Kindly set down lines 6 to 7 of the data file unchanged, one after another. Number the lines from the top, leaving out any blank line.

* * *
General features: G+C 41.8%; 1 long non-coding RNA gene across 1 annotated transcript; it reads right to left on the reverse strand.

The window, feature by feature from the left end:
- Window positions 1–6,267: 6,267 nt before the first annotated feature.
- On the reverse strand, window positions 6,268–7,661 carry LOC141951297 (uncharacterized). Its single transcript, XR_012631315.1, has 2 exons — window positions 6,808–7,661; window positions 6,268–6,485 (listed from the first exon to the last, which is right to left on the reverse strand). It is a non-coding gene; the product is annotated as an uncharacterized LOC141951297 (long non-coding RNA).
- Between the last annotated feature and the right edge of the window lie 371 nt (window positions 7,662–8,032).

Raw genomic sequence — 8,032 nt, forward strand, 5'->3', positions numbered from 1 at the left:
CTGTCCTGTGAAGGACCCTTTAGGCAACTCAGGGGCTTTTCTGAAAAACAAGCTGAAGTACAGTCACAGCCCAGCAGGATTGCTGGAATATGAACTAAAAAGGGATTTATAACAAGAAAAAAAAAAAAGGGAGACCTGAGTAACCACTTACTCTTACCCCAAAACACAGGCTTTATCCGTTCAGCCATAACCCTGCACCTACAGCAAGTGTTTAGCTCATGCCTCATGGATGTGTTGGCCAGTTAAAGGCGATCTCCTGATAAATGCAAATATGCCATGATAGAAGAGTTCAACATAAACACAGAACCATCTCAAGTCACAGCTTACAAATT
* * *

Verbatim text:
Raw genomic sequence — 8,032 nt, forward strand, 5'->3', positions numbered from 1 at the left:
CTGTCCTGTGAAGGACCCTTTAGGCAACTCAGGGGCTTTTCTGAAAAACAAGCTGAAGTACAGTCACAGCCCAGCAGGATTGCTGGAATATGAACTAAAAAGGGATTTATAACAAGAAAAAAAAAAAAGGGAGACCTGAGTAACCACTTACTCTTACCCCAAAACACAGGCTTTATCCGTTCAGCCATAACCCTGCACCTACAGCAAGTGTTTAGCTCATGCCTCATGGATGTGTTGGCCAGTTAAAGGCGATCTCCTGATAAATGCAAATATGCCATGATAGAAGAGTTCAACATAAACACAGAACCATCTCAAGTCACAGCTTACAAATT